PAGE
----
TSA Turns Away Mute Stroke Victim

KABC in Los Angeles reported on April 5 that our heroes in the TSA had successfully prevented another innocent disabled person from flying. This time it was a stroke victim in a wheelchair who couldn’t answer questions about her expired driver’s license because—also due to the stroke—she is mute.

Sherry Wright said she was with her sister Heidi and tried to explain for her, having brought along her sister’s Social Security card and papers from the DMV (and possibly also a state ID card). She said that not only did the agent reject her explanation, he or she rudely insisted on hearing it from Heidi herself. When she was unable to respond, being mute, they were turned away, and Heidi had to make an eight-hour bus trip instead.

I once stupidly forgot my driver’s license when on my way home for the holidays, and didn’t realize this until I needed it at the airport. I assumed you couldn’t fly without it, but I asked about that because if I missed that flight I wasn’t likely to get another one. Turns out that they will let you fly without an ID. Or at least in my case they did, but only after a brief but uncomfortable interrogation by an airport police officer. I was fine with the questions themselves, but he was in angry-cop-interrogation mode like I was a suspect. Which I guess I was, in a way, but what I kept thinking was, “hey genius, don’t you think the fact that I showed up with no ID at all makes it much less likely that I am a professional terrorist?” (All but one of the 9/11 hijackers had valid licenses and/or IDs, and even that one had a passport.)

I thought this, I didn’t say it.

That thought also applies here, it seems to me. Maybe it’s not impossible that a terrorist would disguise herself as a 58-year-old mute stroke victim in a wheelchair (yes it is), but if she did, she would most likely not show up with an expired driver’s license. Don’t you think? Genius?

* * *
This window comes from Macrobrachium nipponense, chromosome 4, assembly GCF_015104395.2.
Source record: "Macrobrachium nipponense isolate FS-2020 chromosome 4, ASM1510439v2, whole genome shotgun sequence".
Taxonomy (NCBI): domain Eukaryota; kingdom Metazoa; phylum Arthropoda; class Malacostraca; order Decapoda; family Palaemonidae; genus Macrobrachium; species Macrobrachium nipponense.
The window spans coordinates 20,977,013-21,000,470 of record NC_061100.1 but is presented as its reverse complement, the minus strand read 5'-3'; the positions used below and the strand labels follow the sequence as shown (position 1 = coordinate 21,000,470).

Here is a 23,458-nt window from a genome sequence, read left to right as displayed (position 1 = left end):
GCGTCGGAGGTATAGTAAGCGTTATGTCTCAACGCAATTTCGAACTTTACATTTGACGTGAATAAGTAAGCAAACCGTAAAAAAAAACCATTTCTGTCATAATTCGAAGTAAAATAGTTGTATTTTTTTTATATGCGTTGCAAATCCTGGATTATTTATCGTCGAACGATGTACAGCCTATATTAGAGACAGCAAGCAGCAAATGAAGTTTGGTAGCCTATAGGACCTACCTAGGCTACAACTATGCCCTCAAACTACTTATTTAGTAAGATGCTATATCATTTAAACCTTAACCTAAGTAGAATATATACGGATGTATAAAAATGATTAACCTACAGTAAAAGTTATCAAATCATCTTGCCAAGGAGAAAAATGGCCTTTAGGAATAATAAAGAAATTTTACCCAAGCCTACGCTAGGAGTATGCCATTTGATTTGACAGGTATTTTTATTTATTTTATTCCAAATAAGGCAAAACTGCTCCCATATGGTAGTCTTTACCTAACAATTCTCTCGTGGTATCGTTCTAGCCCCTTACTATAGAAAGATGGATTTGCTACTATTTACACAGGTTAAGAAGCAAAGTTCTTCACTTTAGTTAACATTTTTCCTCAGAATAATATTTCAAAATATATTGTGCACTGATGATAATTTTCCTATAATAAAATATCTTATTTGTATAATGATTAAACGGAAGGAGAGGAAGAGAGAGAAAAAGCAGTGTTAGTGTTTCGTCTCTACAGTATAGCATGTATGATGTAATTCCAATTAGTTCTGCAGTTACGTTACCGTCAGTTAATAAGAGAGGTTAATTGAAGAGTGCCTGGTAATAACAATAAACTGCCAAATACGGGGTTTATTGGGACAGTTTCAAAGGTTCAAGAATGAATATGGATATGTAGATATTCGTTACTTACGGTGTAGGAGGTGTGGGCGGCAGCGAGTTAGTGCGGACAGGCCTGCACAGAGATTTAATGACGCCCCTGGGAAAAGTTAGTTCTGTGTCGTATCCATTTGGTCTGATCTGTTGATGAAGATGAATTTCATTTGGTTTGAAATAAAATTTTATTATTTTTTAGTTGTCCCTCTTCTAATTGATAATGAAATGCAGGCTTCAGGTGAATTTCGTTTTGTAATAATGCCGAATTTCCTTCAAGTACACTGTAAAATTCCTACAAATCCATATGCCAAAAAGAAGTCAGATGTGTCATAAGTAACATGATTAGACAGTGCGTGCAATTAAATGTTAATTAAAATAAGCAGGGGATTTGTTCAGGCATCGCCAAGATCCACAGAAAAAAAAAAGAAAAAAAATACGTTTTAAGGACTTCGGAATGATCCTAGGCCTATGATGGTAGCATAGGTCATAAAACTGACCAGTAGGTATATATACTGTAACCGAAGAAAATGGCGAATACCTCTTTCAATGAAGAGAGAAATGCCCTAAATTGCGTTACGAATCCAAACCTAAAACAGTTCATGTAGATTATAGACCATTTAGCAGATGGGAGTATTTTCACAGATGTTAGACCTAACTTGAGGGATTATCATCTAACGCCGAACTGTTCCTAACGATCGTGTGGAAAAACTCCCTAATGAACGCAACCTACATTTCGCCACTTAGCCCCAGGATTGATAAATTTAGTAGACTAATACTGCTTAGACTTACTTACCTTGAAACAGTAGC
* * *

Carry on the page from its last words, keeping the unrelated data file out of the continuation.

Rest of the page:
Now is the time when we quote the inevitable TSA spokesperson:

“I think it could have been handled differently by the TSA and it probably could have been handled differently by the family, and hopefully moving forward the family won’t have this problem again, because they know about the programs that we have in place,” said Nico Melendez with the TSA.

The TSA does have a page on its website for disabled travelers, which includes the number of the “TSA Cares” help line. But according to the family, they called that number, yet when they got to the airport TSA still did not, in fact, care. And the page has no written information for travelers who are mute or have another speech impediment that might interfere with an interrogation. There is information for the deaf or hearing-impaired, who sometimes also have a speech impediment, but there’s nothing that would have helped in this case.

If Nico was talking about the TSA’s Disability Notification Card, it’s hard to see how that would have helped. All that does is provide a card on which you can write down what your disability is, so that you can avoid embarrassment by disclosing it to the TSA “in a discrete [sic] [ugh] manner.” But the card doesn’t exempt you from screening, and it isn’t an official verification of disability status. So having a card that says “I AM MUTE” is no different than, let’s say, having your sister along with you to explain on your behalf. Which did not work.

Ultimately, as I have mentioned repeatedly (after hearing it from actual security experts), nothing done since 9/11 has made us any safer except (1) reinforced cockpit doors and (2) passenger awareness of what might happen if we allow a hijacking. If the TSA would admit it can’t spot terrorists by looking at them (or talking to them), or if we would just get rid of it, this kind of thing wouldn’t happen so often.